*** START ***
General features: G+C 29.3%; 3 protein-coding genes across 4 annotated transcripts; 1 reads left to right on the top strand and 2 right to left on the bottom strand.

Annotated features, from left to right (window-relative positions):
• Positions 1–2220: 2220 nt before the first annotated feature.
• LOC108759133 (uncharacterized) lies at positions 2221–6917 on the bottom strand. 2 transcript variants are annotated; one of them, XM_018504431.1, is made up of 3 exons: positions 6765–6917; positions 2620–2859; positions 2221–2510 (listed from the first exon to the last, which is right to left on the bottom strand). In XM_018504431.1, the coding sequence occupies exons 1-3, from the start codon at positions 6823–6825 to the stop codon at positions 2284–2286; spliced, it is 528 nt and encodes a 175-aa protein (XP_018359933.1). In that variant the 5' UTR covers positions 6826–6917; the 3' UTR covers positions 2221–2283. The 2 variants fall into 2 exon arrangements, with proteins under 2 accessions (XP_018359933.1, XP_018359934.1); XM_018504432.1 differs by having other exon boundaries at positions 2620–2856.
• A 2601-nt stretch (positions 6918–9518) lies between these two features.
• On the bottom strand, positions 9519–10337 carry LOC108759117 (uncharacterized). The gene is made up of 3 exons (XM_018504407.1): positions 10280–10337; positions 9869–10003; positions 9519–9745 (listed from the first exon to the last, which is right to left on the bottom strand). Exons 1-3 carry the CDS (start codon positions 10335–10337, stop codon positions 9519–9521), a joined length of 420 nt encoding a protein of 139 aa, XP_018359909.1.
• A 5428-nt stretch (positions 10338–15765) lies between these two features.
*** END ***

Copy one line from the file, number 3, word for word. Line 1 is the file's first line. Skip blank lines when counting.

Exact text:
• Positions 1–2220: 2220 nt before the first annotated feature.